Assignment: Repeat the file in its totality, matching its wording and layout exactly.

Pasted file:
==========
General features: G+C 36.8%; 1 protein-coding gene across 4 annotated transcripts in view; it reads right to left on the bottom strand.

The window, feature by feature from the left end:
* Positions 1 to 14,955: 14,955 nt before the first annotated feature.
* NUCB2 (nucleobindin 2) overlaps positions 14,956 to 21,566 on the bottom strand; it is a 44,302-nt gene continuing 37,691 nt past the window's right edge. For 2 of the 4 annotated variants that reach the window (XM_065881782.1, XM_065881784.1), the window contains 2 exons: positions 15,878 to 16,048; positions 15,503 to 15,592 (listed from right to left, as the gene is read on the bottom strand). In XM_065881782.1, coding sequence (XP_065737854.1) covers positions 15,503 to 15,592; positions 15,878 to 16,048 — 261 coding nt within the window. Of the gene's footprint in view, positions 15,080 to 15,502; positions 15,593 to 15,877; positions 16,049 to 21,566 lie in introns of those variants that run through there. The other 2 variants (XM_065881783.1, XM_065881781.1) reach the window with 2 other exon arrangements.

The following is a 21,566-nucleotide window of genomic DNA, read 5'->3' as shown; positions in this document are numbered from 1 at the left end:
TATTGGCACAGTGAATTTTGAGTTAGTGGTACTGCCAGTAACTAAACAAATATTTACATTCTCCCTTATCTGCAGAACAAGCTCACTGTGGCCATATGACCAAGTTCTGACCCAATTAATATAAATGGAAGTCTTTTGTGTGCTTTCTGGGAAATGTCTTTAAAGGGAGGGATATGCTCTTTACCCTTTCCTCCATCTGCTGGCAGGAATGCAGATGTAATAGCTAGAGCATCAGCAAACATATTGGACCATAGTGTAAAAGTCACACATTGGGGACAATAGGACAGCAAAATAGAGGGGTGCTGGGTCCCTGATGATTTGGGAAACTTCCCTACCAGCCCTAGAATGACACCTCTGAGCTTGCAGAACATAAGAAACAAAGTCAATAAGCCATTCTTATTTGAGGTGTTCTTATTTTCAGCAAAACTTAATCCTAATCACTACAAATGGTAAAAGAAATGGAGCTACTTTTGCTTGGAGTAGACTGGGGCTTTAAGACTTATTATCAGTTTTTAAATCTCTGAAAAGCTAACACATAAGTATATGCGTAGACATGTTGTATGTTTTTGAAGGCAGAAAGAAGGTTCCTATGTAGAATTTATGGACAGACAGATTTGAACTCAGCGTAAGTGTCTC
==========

General features: G+C 36.8%; 1 protein-coding gene across 4 annotated transcripts in view; it reads right to left on the bottom strand.

The window, feature by feature from the left end:
* Positions 1 to 14,955: 14,955 nt before the first annotated feature.
* NUCB2 (nucleobindin 2) overlaps positions 14,956 to 21,566 on the bottom strand; it is a 44,302-nt gene continuing 37,691 nt past the window's right edge. For 2 of the 4 annotated variants that reach the window (XM_065881782.1, XM_065881784.1), the window contains 2 exons: positions 15,878 to 16,048; positions 15,503 to 15,592 (listed from right to left, as the gene is read on the bottom strand). In XM_065881782.1, coding sequence (XP_065737854.1) covers positions 15,503 to 15,592; positions 15,878 to 16,048 — 261 coding nt within the window. Of the gene's footprint in view, positions 15,080 to 15,502; positions 15,593 to 15,877; positions 16,049 to 21,566 lie in introns of those variants that run through there. The other 2 variants (XM_065881783.1, XM_065881781.1) reach the window with 2 other exon arrangements.

The following is a 21,566-nucleotide window of genomic DNA, read 5'->3' as shown; positions in this document are numbered from 1 at the left end:
TATTGGCACAGTGAATTTTGAGTTAGTGGTACTGCCAGTAACTAAACAAATATTTACATTCTCCCTTATCTGCAGAACAAGCTCACTGTGGCCATATGACCAAGTTCTGACCCAATTAATATAAATGGAAGTCTTTTGTGTGCTTTCTGGGAAATGTCTTTAAAGGGAGGGATATGCTCTTTACCCTTTCCTCCATCTGCTGGCAGGAATGCAGATGTAATAGCTAGAGCATCAGCAAACATATTGGACCATAGTGTAAAAGTCACACATTGGGGACAATAGGACAGCAAAATAGAGGGGTGCTGGGTCCCTGATGATTTGGGAAACTTCCCTACCAGCCCTAGAATGACACCTCTGAGCTTGCAGAACATAAGAAACAAAGTCAATAAGCCATTCTTATTTGAGGTGTTCTTATTTTCAGCAAAACTTAATCCTAATCACTACAAATGGTAAAAGAAATGGAGCTACTTTTGCTTGGAGTAGACTGGGGCTTTAAGACTTATTATCAGTTTTTAAATCTCTGAAAAGCTAACACATAAGTATATGCGTAGACATGTTGTATGTTTTTGAAGGCAGAAAGAAGGTTCCTATGTAGAATTTATGGACAGACAGATTTGAACTCAGCGTAAGTGTCTC